I'm not sure when I became a clam chowder lover, but whenever it was the transformation came with OPINIONS. Creamy without being gloopy, plenty of clam flavor without overpowering the potato, and yes please to the crispy bacon on top. Unfortunately, a lot of recipes are just too...something. And often that "something" is bland. Yes, there are potatoes, yes there are clams, but everything in between is just kind of blah. This recipe, on the other hand, has a broth with plenty of clam and potato flavor, but a secret ingredient creates not only a silky texture, but it adds a little bit of quiet, cozy depth to this classic New England (gluten-free!) clam chowder.
I've recently been enthralled by the (relatively) new cookbook Masa (by Jorge Gaviria). On page 238, Gaviria talks about the way chef Daniela Soto-Innes uses masa as a thickener and emulsifier both at home and in her restaurant work. The accompanying recipe is for a seafood soup (chilpachole) that he describes as having a silky, almost bisque-like texture. I immediately thought of clam chowder, since it's one of my favorite seafood soups.
I do have to say, as clever as I felt making this connection...Nothing is new in the food world! Recently Instagram, in its ever-growing pushiness, insisted that I look at old stories that I posted at the end of 2022. One of them was a re-share of...a restaurant's masa harina-thickened clam chowder! I didn't remember seeing the post, but I clearly I did because I shared it, so there you go. I'm still pleased at my creative brainwaves, but like I said: nothing is new!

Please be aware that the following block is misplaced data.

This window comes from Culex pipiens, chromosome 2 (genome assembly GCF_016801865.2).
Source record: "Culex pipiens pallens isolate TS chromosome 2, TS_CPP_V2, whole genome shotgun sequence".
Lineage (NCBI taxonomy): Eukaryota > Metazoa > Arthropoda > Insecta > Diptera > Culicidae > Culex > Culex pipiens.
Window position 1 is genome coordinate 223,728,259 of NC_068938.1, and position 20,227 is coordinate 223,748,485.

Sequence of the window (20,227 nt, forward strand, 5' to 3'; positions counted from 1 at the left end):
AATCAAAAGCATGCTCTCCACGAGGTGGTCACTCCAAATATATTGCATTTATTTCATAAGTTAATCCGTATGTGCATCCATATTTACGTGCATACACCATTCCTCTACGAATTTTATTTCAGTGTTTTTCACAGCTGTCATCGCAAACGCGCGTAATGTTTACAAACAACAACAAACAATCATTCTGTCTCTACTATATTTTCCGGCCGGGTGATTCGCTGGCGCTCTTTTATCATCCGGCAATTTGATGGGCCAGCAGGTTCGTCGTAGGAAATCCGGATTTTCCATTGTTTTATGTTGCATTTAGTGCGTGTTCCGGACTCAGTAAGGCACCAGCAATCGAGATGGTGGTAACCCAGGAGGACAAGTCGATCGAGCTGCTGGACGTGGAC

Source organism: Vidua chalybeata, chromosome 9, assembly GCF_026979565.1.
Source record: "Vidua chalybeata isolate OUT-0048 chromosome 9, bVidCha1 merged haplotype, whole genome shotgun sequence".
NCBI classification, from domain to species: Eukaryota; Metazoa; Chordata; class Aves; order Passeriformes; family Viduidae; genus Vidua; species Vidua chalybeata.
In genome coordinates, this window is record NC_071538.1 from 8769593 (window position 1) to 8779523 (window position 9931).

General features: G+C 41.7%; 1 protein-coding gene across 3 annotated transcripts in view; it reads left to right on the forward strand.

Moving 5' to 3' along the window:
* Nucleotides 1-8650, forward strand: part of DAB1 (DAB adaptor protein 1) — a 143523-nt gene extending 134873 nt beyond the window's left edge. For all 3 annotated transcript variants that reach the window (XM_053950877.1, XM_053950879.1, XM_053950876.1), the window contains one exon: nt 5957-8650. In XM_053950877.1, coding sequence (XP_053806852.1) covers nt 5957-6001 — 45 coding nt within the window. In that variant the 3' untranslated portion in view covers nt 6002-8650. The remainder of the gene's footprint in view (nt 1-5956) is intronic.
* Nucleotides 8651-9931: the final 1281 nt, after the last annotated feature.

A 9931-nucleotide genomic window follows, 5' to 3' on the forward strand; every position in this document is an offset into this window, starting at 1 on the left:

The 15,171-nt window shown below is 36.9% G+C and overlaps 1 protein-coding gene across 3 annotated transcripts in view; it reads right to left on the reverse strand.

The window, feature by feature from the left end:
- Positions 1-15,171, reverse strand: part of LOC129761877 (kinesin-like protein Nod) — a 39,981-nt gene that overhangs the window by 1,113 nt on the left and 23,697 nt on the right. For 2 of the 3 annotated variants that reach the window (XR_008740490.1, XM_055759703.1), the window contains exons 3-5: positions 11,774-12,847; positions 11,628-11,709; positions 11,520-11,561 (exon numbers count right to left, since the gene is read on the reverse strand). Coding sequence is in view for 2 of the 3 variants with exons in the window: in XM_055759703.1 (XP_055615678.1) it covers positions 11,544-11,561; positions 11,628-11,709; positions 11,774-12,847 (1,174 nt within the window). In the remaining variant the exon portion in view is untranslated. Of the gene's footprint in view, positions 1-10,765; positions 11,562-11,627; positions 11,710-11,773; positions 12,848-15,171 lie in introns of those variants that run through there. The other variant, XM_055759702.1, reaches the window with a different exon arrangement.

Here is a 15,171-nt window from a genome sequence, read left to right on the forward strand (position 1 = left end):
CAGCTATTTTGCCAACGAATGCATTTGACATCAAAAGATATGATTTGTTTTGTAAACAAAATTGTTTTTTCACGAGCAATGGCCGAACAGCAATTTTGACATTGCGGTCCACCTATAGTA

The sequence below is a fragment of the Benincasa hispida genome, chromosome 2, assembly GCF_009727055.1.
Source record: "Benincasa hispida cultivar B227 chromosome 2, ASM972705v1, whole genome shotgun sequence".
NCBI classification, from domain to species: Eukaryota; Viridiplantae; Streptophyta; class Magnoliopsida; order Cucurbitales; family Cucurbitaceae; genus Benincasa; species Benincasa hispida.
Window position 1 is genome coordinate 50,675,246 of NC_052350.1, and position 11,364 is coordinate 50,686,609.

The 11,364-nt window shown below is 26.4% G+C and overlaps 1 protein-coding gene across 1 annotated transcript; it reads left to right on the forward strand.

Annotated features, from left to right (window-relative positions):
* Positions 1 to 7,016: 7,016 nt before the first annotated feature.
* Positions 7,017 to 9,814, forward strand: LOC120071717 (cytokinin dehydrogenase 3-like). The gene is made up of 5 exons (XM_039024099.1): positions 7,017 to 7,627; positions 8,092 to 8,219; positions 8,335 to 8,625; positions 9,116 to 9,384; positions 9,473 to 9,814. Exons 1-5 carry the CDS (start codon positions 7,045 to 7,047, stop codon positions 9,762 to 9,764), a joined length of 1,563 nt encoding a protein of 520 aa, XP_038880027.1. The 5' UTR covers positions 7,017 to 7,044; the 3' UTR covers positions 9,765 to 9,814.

Clams: Canned is okay for clam chowder!
I don't know if you need to hear this, but I certainly did: it's okay to use canned clams and bottled clam juice. Sometimes we're in a hurry or just stinkin' tired. They're shelf-stable, and they are quick. While it's true that anything processed is going to cost more than the raw ingredient, canned clams are still pretty budget-friendly. On the other hand, if you're prioritizing cost, a bag or two of fresh clams is technically more affordable than canned. Plus, you can save the liquor from steaming, saving you the cost of buying clam juice.
Don't forget, you will need to scrub and purge live clams. It's a straightforward process, but when added with the extra dishes created from steaming them... It can sometimes be enough extra work to dissuade even my most robust craving. I say choose based on your available resources, and remember that "resources" also includes physical and emotional bandwidth, not just finances. I generally recommend Bar Harbor, but as long as you like the flavors then use what you have available.
Potatoes, potatoes, potatoes